In the book of Acts, we also read that the church met in large and small gatherings of people: “Every day they devoted themselves to meeting together in the temple area and to breaking bread in their homes.” (Acts 2:46-47) The apostles thought and proclaimed the Good News in the Temple and in the home (Acts 5:42). The home gatherings multiplied as members converted others in new villages and towns.[65] Both types of gathering helped carry out the basic functions of the church and contain the expanding kingdom of Jesus Christ: “Small groups were essential in meeting people’s needs, drawing them to worship together as believers, praying for God’s power to be unleashed, evangelizing the lost, encouraging the persecuted, and discipling new believers.”[66] When people gathered in homes, they would devote themselves to “the teaching of the apostles and to the communal life, to the breaking of the bread and to the prayers.” (Acts 2:42) As the Gospel was received by more and more people, home groups spread and multiplied.

The growth of the early church was not only spontaneous but also deliberate. Paul and other early Christians engaged in missionary trips to intentionally plant churches: starting churches, explains Stetzer, “was the normal expression of New Testament missiology. Intentional church planting, under the guidance of the Holy Spirit, was the method of the early churches. Church planting explains how the early church exploded across the Roman Empire during the decades following the resurrection of Jesus.”[67]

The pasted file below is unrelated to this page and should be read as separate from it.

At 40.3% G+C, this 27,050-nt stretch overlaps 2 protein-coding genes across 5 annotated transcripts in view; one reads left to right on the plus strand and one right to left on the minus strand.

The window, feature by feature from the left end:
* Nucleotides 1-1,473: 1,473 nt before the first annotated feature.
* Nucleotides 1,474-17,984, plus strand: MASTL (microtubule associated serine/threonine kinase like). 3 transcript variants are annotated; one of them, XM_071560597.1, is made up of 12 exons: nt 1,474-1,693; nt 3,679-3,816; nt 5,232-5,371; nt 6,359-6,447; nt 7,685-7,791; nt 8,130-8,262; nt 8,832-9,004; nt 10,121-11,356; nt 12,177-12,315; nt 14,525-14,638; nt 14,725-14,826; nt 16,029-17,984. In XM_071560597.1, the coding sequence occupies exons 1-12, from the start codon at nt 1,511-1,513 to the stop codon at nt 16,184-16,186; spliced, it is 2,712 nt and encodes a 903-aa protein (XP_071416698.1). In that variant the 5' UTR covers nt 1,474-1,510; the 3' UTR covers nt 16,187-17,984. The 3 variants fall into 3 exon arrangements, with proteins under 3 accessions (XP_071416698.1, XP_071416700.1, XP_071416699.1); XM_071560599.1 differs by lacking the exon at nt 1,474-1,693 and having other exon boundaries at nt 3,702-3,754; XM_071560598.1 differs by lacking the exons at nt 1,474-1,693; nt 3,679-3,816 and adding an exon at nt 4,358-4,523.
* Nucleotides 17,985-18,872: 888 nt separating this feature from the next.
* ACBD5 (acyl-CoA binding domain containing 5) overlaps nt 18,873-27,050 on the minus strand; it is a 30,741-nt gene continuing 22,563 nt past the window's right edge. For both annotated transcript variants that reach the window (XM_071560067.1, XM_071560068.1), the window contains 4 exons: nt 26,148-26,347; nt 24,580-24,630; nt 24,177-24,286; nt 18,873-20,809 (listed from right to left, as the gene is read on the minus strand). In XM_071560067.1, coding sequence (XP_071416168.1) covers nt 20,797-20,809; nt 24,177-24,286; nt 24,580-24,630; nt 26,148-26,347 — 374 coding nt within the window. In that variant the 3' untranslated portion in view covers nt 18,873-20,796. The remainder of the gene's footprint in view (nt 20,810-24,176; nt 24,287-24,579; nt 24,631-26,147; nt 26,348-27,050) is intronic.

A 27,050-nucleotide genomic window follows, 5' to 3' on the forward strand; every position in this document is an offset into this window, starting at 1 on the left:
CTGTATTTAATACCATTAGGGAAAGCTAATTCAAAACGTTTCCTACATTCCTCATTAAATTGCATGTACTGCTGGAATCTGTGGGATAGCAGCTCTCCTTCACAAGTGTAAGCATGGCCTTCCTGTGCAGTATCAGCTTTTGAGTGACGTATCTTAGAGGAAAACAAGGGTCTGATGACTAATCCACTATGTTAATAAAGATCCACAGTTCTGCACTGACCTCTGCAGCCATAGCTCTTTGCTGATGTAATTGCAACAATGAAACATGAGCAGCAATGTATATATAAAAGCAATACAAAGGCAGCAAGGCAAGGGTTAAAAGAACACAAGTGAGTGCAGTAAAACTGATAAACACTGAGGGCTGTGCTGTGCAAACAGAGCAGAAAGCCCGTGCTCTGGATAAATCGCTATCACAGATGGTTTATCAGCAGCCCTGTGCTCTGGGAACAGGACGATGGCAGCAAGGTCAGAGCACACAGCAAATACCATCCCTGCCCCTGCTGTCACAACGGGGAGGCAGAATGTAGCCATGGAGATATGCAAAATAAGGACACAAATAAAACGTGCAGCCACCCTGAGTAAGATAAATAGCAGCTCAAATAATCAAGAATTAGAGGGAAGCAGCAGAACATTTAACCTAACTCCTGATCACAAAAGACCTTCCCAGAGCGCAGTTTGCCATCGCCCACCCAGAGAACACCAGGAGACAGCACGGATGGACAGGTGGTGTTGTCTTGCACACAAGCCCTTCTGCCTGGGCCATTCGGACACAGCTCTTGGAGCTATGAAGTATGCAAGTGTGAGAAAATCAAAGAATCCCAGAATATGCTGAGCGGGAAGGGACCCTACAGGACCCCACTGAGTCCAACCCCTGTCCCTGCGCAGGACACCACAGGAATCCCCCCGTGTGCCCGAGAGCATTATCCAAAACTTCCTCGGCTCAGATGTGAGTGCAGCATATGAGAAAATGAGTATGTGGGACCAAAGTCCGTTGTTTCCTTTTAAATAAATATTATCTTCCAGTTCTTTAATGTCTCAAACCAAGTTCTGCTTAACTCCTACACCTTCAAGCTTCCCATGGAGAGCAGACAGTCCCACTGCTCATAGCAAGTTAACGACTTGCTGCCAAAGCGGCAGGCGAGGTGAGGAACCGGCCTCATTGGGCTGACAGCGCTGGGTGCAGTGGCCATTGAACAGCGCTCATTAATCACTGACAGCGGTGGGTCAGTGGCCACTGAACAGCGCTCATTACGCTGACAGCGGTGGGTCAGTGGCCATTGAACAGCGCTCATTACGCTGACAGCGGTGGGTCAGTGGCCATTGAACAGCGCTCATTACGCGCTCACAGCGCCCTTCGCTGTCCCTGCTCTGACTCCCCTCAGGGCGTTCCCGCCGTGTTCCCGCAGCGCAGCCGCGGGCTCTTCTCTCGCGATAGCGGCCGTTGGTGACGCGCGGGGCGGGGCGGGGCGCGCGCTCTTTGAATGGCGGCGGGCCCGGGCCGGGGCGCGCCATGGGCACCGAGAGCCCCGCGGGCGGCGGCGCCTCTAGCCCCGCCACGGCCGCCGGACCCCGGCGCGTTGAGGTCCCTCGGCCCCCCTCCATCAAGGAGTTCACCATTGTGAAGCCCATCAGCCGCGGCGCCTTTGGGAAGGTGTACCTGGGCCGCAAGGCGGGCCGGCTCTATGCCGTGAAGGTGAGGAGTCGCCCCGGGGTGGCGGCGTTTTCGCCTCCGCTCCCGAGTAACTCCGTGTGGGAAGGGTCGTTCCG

And as the apostles and other disciples encountered new cultures, they adapted their message. When talking with Jews who knew the Scriptures, the apostles would directly present Christ as the awaited Messiah. But when speaking to the Greeks, who had no prior knowledge of Scripture, they would find a starting point that was familiar to them. A classic example is Paul’s speech on Mars Hill in Athens (see Acts 17:16-33).[68]


Pastor Chuck Smith rightly describes some of the characteristics of the early church. He particularly insists that it was a church seeking the glory of God and where the Holy Spirit had a protagonistic role: the Holy Spirit led the church, gave visions, performed signs and wonders, touched the hearts of people listening to the Gospel and transformed the lives of those who repented and received Christ.